What about teachers with their students?  How many different jobs do you juggle?

 

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Super-Quotes

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With the dawn of the school year upon us, what better way to begin than with some inspirational quotes?

The Huffington Post (with State Farm and Getty Images) put together a terrific collection with equally inspiring images.

Here are two of my personal favorites:

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And you can find the rest of them HERE.

 

Such quotes can be motivational tools for TEACHERS as much as their STUDENTS.

Here are several non-superheroic (but still super) quotes I share in my classes.

    We do this not because it is easy, but because it is hard!    – John F. Kennedy

 

    Life is meant to be a never-ending education, and when this is fully appreciated, we are no longer survivors but adventurers.   – David McNally

 

    Excellence is not an act but a habit. The things you do the most are the things you will do best.     – Marva Collins

 

    Not everything important is measurable and not everything measurable is important.     – Elliot Eisner

 

What about you?

Which quotes or mottos do you share with your kids?  What do you use to keep yourself inspired?  Please share!

 

What’s in a Name?

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Keen-eyed readers will notice that this blog has recently changed its official name from Teaching is for Superheroes! to Teach Like a Superhero!  (The exclamation point remains!)

Not that big of a change, really, except that the new name rolls off the tongue a little more easily.  Another change is the primary web address:  http://www.teachlikeasuperheroblog.com.  This new URL is not very short, but it gets to the point.

(I tried a shorter address, but “www.tlash.com” sounds like an eyeliner product.  And a good of an excuse as any to share this meme inspired by Captain America: The Winter Soldier)

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If all of this http://www.mumbo.jumbo stresses you out, don’t worry.  The old web address, http://www.teachingsupeherheroes.wordpress.com, still works and will lead you right back here.

This post is not just an announcement about blog name changes.

Let’s talk about names of superheroes and names of teachers.

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I remember two things from my very first teacher back-to-school in-service meeting.  The first memory is a litany of details regarding health insurance and employee benefits.  The second memory is our assistant principal reminding us all that we are “Mr. Smith,” not “Smith” or “Mr. S.”

His point was to start the school year establishing a professional identify and requiring our students to address us as such.  It may seem like no big deal for a student to abbreviate your name (“Mr. B.”) or leave off your honorific (“Bergman”).  Some teachers may even welcome such nicknames to foster a more relaxed classroom environment.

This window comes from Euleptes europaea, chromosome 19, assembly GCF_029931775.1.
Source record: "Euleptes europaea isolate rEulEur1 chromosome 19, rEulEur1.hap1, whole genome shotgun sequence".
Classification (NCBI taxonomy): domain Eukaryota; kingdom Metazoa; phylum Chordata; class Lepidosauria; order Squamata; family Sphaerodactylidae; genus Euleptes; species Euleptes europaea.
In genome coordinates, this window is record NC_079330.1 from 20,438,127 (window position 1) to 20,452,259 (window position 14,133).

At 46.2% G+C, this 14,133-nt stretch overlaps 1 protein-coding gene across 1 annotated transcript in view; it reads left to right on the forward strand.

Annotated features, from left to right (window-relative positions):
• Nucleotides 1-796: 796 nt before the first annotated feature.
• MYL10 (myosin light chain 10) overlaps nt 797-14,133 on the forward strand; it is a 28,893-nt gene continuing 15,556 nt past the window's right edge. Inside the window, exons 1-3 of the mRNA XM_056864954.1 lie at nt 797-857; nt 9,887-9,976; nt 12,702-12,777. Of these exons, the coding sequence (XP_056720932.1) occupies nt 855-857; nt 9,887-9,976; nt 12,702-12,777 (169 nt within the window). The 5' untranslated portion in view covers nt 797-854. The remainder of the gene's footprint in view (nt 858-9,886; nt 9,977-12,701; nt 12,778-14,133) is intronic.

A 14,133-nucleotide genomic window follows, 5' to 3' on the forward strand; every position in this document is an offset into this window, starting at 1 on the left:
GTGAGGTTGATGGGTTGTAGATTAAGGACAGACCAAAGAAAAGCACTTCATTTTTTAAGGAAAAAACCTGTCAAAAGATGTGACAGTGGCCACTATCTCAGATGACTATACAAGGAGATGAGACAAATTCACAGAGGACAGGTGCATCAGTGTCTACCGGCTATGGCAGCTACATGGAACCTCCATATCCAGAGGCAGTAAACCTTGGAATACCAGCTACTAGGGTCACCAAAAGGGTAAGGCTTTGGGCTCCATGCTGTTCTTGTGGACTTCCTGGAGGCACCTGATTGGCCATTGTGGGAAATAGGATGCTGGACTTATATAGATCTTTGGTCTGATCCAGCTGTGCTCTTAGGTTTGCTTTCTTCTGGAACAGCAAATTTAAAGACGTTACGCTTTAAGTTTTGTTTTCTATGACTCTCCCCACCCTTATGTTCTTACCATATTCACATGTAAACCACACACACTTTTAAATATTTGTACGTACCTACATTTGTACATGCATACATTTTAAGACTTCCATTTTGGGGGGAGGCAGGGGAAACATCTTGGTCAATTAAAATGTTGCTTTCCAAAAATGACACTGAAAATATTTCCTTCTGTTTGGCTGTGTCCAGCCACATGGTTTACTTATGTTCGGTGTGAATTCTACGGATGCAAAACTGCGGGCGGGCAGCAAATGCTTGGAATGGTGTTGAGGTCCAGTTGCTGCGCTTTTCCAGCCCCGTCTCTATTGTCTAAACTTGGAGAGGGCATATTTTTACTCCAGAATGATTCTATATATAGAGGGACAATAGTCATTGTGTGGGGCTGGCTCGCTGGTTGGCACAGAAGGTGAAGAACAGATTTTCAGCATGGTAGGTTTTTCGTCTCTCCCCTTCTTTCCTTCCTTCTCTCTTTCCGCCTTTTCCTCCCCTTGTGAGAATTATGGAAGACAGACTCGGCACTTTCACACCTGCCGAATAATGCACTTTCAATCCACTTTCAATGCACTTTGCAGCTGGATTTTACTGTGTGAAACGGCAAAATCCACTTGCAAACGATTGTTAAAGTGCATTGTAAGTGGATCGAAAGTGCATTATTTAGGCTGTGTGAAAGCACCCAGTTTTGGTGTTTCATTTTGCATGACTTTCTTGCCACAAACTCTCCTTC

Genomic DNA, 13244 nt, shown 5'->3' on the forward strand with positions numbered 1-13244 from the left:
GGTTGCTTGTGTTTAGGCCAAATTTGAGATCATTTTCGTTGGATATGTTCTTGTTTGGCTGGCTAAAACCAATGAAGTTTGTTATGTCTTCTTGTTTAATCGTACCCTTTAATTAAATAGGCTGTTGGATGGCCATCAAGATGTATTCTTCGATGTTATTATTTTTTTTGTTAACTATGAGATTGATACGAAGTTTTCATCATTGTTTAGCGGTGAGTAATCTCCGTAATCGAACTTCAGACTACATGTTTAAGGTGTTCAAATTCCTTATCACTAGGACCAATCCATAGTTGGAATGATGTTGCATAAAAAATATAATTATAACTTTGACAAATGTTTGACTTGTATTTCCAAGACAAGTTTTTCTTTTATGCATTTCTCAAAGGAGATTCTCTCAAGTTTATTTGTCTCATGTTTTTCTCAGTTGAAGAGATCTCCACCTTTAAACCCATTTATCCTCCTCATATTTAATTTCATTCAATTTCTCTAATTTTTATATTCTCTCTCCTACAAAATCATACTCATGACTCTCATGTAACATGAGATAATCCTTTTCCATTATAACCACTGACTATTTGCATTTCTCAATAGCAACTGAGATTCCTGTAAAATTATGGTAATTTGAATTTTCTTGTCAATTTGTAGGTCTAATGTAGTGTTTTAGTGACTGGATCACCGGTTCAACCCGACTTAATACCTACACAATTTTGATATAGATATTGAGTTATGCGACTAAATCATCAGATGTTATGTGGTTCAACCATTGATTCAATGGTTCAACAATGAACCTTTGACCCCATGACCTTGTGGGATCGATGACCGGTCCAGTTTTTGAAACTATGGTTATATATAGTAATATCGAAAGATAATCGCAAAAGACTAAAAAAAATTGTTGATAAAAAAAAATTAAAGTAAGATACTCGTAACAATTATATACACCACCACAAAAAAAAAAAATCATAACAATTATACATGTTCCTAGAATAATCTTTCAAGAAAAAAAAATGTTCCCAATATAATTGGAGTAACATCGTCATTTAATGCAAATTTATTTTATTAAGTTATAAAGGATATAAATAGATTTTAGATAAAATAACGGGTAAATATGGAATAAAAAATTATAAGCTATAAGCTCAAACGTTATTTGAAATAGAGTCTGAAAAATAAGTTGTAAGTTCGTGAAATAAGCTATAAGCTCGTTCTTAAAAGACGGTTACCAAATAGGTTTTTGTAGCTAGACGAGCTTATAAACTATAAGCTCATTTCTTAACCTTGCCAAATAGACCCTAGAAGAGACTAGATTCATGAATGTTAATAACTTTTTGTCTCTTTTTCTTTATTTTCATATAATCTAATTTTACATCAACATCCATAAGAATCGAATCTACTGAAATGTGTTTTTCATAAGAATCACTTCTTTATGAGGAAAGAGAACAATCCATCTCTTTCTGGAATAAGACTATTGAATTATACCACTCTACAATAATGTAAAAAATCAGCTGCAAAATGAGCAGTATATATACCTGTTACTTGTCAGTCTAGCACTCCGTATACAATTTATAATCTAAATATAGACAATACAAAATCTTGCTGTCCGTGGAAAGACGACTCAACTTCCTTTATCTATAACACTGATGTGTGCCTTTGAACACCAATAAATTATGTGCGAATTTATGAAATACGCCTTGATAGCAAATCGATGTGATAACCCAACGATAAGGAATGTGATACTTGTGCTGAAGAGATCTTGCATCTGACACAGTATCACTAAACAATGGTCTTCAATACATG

But we must always be careful to not get too comfortable with our students.  Stop and consider the range of impacts this lackadaisical habit could impart.

I’m sure I’ve allowed my students to call me all sorts of things and get away with it.  But it does help to maintain a level of respect among everyone – teacher to student, student to teacher, teacher to teacher, student to student, and more.

Proper names matter among superheroes, too, and not just with maintaining secret identities.  Personally, I cringe whenever I read superheroes calling each other playful nicknames.

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They’re heroes, not BFFs!

Superhero nicknames have long been a staple in comics.  Witty banter and clever monikers keep the “funny” in funny books, after all.  And it helps convey some characters’ personalities.

Wolverine, for example, with Colossus:

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And here (off-panel) with Professor Xavier:

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The best name-caller, of course, was Stan “The Man” Lee, who was so proficient he even came up with nicknames for his real-life co-workers (e.g. Jack “The King” Kirby, “Jazzy” Johnny Romita, “Merry” Gerry Conway, and many MANY more right here).

Like any good joke, though, overuse of superhero sobriquets can get tiresome.  Especially among champions who should focus their attention on more important things – like fighting bad guys and saving the world!

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What’s worse, many of these affectionate nicknames can actually undermine the job of life-risking heroics.

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“Spidey” for Spider-Man works fine for his hip quippy character;  but take a look at other heroes and their less-dignified labels:

Batman = “Bats”

Superman = “Supes”

Green Lantern = “GL”